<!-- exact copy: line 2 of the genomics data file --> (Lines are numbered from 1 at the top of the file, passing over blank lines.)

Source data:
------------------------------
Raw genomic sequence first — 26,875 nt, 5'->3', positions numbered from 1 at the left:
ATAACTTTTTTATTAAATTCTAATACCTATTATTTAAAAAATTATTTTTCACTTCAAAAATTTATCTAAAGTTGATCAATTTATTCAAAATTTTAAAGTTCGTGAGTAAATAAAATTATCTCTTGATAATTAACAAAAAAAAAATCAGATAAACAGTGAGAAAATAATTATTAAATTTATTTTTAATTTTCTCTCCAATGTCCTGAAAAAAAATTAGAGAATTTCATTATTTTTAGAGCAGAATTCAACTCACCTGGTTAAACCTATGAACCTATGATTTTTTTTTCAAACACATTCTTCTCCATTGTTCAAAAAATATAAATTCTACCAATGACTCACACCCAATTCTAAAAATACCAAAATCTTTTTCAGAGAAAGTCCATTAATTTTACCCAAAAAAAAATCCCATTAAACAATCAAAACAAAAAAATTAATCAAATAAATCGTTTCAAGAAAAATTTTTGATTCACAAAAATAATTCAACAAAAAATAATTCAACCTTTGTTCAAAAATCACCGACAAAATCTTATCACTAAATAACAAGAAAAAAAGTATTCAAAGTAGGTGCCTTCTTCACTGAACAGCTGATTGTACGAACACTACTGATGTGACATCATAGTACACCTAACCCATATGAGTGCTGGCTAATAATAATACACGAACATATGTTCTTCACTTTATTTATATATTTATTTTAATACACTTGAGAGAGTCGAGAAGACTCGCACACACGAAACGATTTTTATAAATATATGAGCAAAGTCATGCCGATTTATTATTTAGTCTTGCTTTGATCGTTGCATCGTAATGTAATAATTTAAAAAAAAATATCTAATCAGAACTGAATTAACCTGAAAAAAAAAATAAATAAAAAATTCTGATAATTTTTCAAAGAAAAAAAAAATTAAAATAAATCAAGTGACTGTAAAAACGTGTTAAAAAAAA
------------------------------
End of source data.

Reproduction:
ATAACTTTTTTATTAAATTCTAATACCTATTATTTAAAAAATTATTTTTCACTTCAAAAATTTATCTAAAGTTGATCAATTTATTCAAAATTTTAAAGTTCGTGAGTAAATAAAATTATCTCTTGATAATTAACAAAAAAAAAATCAGATAAACAGTGAGAAAATAATTATTAAATTTATTTTTAATTTTCTCTCCAATGTCCTGAAAAAAAATTAGAGAATTTCATTATTTTTAGAGCAGAATTCAACTCACCTGGTTAAACCTATGAACCTATGATTTTTTTTTCAAACACATTCTTCTCCATTGTTCAAAAAATATAAATTCTACCAATGACTCACACCCAATTCTAAAAATACCAAAATCTTTTTCAGAGAAAGTCCATTAATTTTACCCAAAAAAAAATCCCATTAAACAATCAAAACAAAAAAATTAATCAAATAAATCGTTTCAAGAAAAATTTTTGATTCACAAAAATAATTCAACAAAAAATAATTCAACCTTTGTTCAAAAATCACCGACAAAATCTTATCACTAAATAACAAGAAAAAAAGTATTCAAAGTAGGTGCCTTCTTCACTGAACAGCTGATTGTACGAACACTACTGATGTGACATCATAGTACACCTAACCCATATGAGTGCTGGCTAATAATAATACACGAACATATGTTCTTCACTTTATTTATATATTTATTTTAATACACTTGAGAGAGTCGAGAAGACTCGCACACACGAAACGATTTTTATAAATATATGAGCAAAGTCATGCCGATTTATTATTTAGTCTTGCTTTGATCGTTGCATCGTAATGTAATAATTTAAAAAAAAATATCTAATCAGAACTGAATTAACCTGAAAAAAAAAATAAATAAAAAATTCTGATAATTTTTCAAAGAAAAAAAAAATTAAAATAAATCAAGTGACTGTAAAAACGTGTTAAAAAAAA